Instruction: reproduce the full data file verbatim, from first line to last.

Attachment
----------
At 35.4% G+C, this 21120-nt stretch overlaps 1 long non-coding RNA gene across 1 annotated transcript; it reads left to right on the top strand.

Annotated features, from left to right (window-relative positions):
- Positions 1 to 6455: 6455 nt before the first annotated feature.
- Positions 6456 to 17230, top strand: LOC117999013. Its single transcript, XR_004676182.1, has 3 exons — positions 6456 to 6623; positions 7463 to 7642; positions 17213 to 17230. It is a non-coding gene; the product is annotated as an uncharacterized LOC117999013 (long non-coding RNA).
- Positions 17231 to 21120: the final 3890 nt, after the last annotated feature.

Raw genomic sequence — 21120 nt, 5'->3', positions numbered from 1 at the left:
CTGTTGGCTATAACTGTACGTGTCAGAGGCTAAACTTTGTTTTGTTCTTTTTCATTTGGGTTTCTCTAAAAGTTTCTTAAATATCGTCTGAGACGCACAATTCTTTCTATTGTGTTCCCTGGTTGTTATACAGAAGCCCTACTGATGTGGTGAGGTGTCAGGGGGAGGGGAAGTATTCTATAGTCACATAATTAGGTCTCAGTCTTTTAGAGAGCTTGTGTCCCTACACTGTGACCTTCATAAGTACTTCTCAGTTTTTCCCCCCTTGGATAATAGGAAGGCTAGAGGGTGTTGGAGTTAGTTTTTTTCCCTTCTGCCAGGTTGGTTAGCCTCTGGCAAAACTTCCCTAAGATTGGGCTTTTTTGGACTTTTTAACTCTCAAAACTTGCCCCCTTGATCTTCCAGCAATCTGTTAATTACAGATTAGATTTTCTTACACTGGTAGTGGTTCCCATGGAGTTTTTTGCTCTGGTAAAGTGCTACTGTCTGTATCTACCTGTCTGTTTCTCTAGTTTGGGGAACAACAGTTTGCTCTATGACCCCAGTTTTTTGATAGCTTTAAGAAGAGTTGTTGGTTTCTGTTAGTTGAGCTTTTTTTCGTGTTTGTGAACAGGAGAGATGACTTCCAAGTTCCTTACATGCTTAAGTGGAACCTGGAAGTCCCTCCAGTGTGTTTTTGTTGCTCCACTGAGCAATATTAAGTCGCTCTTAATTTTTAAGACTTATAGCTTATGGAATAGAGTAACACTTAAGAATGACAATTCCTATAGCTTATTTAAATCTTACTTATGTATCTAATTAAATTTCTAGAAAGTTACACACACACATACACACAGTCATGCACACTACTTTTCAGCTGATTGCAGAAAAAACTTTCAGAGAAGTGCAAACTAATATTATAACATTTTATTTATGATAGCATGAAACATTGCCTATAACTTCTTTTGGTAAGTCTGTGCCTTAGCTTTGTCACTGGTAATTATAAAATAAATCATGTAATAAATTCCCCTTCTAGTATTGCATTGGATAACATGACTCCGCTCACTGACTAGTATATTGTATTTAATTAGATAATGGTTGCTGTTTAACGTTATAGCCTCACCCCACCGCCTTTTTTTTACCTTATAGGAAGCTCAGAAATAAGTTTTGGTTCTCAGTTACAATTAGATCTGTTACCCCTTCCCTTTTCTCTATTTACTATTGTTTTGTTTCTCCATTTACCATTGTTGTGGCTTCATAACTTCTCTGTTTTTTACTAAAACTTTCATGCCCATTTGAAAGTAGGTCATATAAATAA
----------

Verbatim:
At 35.4% G+C, this 21120-nt stretch overlaps 1 long non-coding RNA gene across 1 annotated transcript; it reads left to right on the top strand.

Annotated features, from left to right (window-relative positions):
- Positions 1 to 6455: 6455 nt before the first annotated feature.
- Positions 6456 to 17230, top strand: LOC117999013. Its single transcript, XR_004676182.1, has 3 exons — positions 6456 to 6623; positions 7463 to 7642; positions 17213 to 17230. It is a non-coding gene; the product is annotated as an uncharacterized LOC117999013 (long non-coding RNA).
- Positions 17231 to 21120: the final 3890 nt, after the last annotated feature.

Raw genomic sequence — 21120 nt, 5'->3', positions numbered from 1 at the left:
CTGTTGGCTATAACTGTACGTGTCAGAGGCTAAACTTTGTTTTGTTCTTTTTCATTTGGGTTTCTCTAAAAGTTTCTTAAATATCGTCTGAGACGCACAATTCTTTCTATTGTGTTCCCTGGTTGTTATACAGAAGCCCTACTGATGTGGTGAGGTGTCAGGGGGAGGGGAAGTATTCTATAGTCACATAATTAGGTCTCAGTCTTTTAGAGAGCTTGTGTCCCTACACTGTGACCTTCATAAGTACTTCTCAGTTTTTCCCCCCTTGGATAATAGGAAGGCTAGAGGGTGTTGGAGTTAGTTTTTTTCCCTTCTGCCAGGTTGGTTAGCCTCTGGCAAAACTTCCCTAAGATTGGGCTTTTTTGGACTTTTTAACTCTCAAAACTTGCCCCCTTGATCTTCCAGCAATCTGTTAATTACAGATTAGATTTTCTTACACTGGTAGTGGTTCCCATGGAGTTTTTTGCTCTGGTAAAGTGCTACTGTCTGTATCTACCTGTCTGTTTCTCTAGTTTGGGGAACAACAGTTTGCTCTATGACCCCAGTTTTTTGATAGCTTTAAGAAGAGTTGTTGGTTTCTGTTAGTTGAGCTTTTTTTCGTGTTTGTGAACAGGAGAGATGACTTCCAAGTTCCTTACATGCTTAAGTGGAACCTGGAAGTCCCTCCAGTGTGTTTTTGTTGCTCCACTGAGCAATATTAAGTCGCTCTTAATTTTTAAGACTTATAGCTTATGGAATAGAGTAACACTTAAGAATGACAATTCCTATAGCTTATTTAAATCTTACTTATGTATCTAATTAAATTTCTAGAAAGTTACACACACACATACACACAGTCATGCACACTACTTTTCAGCTGATTGCAGAAAAAACTTTCAGAGAAGTGCAAACTAATATTATAACATTTTATTTATGATAGCATGAAACATTGCCTATAACTTCTTTTGGTAAGTCTGTGCCTTAGCTTTGTCACTGGTAATTATAAAATAAATCATGTAATAAATTCCCCTTCTAGTATTGCATTGGATAACATGACTCCGCTCACTGACTAGTATATTGTATTTAATTAGATAATGGTTGCTGTTTAACGTTATAGCCTCACCCCACCGCCTTTTTTTTACCTTATAGGAAGCTCAGAAATAAGTTTTGGTTCTCAGTTACAATTAGATCTGTTACCCCTTCCCTTTTCTCTATTTACTATTGTTTTGTTTCTCCATTTACCATTGTTGTGGCTTCATAACTTCTCTGTTTTTTACTAAAACTTTCATGCCCATTTGAAAGTAGGTCATATAAATAA